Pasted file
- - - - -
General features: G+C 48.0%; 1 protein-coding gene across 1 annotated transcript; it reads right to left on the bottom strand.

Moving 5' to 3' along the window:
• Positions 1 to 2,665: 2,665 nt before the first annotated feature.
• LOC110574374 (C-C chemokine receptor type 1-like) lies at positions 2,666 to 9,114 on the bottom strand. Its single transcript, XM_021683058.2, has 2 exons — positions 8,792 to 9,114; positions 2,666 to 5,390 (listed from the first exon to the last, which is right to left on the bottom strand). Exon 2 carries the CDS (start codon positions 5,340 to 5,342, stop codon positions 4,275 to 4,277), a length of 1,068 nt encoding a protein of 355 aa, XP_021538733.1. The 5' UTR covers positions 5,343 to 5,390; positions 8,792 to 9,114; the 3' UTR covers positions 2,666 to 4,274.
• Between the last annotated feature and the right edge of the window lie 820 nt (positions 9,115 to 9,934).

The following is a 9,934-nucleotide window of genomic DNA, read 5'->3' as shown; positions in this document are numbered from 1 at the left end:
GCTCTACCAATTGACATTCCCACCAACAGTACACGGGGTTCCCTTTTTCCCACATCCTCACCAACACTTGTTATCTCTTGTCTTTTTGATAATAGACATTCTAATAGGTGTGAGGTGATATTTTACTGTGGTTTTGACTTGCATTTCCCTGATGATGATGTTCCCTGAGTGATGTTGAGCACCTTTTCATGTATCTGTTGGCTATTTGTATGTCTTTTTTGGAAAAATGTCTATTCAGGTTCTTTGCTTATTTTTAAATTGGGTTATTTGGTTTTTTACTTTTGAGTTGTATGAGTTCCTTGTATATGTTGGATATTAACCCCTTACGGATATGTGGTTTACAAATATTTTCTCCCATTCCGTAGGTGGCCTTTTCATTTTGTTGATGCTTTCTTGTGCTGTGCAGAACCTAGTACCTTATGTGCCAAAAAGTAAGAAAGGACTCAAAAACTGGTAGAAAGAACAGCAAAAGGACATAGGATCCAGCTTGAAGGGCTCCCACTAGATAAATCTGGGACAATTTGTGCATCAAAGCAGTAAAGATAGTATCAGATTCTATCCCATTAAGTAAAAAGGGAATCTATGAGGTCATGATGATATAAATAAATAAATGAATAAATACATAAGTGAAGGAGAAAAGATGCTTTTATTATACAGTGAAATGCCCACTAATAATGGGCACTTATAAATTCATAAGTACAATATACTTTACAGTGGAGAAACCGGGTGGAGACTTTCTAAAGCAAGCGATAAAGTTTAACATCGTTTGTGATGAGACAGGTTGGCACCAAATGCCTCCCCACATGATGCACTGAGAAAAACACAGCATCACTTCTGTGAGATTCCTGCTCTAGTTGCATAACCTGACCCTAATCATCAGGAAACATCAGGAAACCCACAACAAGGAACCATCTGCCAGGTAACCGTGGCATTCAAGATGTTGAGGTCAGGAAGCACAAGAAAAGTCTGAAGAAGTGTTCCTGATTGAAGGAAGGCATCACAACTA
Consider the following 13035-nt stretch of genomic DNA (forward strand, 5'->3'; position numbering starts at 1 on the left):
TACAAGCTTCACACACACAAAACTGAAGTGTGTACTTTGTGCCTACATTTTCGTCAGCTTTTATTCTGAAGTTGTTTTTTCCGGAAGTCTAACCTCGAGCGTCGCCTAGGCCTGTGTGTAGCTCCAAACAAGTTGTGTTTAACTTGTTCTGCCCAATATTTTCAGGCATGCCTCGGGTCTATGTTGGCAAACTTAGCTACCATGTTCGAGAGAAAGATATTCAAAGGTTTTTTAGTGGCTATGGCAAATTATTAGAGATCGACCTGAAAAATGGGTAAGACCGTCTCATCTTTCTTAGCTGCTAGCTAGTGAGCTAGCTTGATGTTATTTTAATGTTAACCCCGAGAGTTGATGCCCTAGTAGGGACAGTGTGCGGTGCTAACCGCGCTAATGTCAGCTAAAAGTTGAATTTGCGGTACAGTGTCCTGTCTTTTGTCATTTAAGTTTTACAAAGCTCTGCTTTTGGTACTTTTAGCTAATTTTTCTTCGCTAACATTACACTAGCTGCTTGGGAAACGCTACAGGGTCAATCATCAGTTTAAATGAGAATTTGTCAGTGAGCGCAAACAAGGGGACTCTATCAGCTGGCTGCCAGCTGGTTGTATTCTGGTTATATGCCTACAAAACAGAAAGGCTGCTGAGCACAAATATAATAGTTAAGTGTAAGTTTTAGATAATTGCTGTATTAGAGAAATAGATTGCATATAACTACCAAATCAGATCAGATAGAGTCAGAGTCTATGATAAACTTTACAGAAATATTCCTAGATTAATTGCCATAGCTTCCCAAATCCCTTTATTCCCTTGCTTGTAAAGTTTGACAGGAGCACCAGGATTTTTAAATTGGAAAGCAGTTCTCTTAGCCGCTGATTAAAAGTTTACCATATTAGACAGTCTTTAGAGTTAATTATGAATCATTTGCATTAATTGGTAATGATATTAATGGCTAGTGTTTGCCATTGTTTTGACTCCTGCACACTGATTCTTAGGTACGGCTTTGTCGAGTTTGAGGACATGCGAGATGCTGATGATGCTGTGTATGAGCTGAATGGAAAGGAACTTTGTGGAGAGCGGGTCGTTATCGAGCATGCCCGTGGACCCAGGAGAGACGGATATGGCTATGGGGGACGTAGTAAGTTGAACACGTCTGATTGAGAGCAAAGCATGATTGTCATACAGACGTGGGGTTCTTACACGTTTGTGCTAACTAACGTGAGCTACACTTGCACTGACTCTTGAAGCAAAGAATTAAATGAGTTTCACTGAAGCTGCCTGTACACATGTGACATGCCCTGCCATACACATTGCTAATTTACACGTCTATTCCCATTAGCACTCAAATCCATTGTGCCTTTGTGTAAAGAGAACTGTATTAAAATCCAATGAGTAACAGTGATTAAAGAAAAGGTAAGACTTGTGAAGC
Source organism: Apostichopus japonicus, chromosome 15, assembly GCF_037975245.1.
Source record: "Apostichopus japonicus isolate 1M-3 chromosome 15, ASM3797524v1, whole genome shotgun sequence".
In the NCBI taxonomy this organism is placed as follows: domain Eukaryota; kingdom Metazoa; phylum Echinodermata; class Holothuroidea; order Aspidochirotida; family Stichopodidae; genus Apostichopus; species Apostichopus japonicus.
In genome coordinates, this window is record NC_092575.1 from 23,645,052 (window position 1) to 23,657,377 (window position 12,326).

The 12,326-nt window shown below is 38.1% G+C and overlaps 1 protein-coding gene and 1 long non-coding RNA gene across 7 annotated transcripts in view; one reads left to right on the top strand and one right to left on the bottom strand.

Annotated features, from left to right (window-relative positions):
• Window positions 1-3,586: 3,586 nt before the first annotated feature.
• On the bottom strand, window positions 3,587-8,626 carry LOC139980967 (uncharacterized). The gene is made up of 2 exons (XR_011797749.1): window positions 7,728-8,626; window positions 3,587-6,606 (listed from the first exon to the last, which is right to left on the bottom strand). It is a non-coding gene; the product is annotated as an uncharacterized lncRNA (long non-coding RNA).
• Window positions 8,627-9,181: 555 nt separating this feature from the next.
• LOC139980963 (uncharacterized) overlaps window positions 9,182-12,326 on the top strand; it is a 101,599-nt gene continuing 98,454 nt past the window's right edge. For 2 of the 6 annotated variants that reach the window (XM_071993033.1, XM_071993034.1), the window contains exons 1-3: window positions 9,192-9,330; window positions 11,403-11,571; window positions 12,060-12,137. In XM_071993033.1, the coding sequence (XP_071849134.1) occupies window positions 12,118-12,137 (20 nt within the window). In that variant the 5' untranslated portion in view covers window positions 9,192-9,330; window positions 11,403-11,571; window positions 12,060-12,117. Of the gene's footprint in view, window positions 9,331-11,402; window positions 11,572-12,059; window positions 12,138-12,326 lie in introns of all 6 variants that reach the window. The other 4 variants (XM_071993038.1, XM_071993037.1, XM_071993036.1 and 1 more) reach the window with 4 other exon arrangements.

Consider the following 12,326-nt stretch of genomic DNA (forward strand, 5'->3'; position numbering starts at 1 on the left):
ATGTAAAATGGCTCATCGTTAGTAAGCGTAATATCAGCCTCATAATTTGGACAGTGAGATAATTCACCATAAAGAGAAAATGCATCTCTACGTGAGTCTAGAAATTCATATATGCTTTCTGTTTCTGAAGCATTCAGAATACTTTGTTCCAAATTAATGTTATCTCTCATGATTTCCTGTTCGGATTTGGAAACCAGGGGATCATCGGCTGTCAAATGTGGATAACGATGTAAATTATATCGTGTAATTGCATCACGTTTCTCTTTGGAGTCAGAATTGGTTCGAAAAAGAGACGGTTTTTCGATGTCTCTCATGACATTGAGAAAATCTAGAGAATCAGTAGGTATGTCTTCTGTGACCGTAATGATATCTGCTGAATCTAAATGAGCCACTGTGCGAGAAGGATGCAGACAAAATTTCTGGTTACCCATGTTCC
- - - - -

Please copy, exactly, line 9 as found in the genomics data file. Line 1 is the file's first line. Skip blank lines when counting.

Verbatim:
TACAAGCTTCACACACACAAAACTGAAGTGTGTACTTTGTGCCTACATTTTCGTCAGCTTTTATTCTGAAGTTGTTTTTTCCGGAAGTCTAACCTCGAGCGTCGCCTAGGCCTGTGTGTAGCTCCAAACAAGTTGTGTTTAACTTGTTCTGCCCAATATTTTCAGGCATGCCTCGGGTCTATGTTGGCAAACTTAGCTACCATGTTCGAGAGAAAGATATTCAAAGGTTTTTTAGTGGCTATGGCAAATTATTAGAGATCGACCTGAAAAATGGGTAAGACCGTCTCATCTTTCTTAGCTGCTAGCTAGTGAGCTAGCTTGATGTTATTTTAATGTTAACCCCGAGAGTTGATGCCCTAGTAGGGACAGTGTGCGGTGCTAACCGCGCTAATGTCAGCTAAAAGTTGAATTTGCGGTACAGTGTCCTGTCTTTTGTCATTTAAGTTTTACAAAGCTCTGCTTTTGGTACTTTTAGCTAATTTTTCTTCGCTAACATTACACTAGCTGCTTGGGAAACGCTACAGGGTCAATCATCAGTTTAAATGAGAATTTGTCAGTGAGCGCAAACAAGGGGACTCTATCAGCTGGCTGCCAGCTGGTTGTATTCTGGTTATATGCCTACAAAACAGAAAGGCTGCTGAGCACAAATATAATAGTTAAGTGTAAGTTTTAGATAATTGCTGTATTAGAGAAATAGATTGCATATAACTACCAAATCAGATCAGATAGAGTCAGAGTCTATGATAAACTTTACAGAAATATTCCTAGATTAATTGCCATAGCTTCCCAAATCCCTTTATTCCCTTGCTTGTAAAGTTTGACAGGAGCACCAGGATTTTTAAATTGGAAAGCAGTTCTCTTAGCCGCTGATTAAAAGTTTACCATATTAGACAGTCTTTAGAGTTAATTATGAATCATTTGCATTAATTGGTAATGATATTAATGGCTAGTGTTTGCCATTGTTTTGACTCCTGCACACTGATTCTTAGGTACGGCTTTGTCGAGTTTGAGGACATGCGAGATGCTGATGATGCTGTGTATGAGCTGAATGGAAAGGAACTTTGTGGAGAGCGGGTCGTTATCGAGCATGCCCGTGGACCCAGGAGAGACGGATATGGCTATGGGGGACGTAGTAAGTTGAACACGTCTGATTGAGAGCAAAGCATGATTGTCATACAGACGTGGGGTTCTTACACGTTTGTGCTAACTAACGTGAGCTACACTTGCACTGACTCTTGAAGCAAAGAATTAAATGAGTTTCACTGAAGCTGCCTGTACACATGTGACATGCCCTGCCATACACATTGCTAATTTACACGTCTATTCCCATTAGCACTCAAATCCATTGTGCCTTTGTGTAAAGAGAACTGTATTAAAATCCAATGAGTAACAGTGATTAAAGAAAAGGTAAGACTTGTGAAGC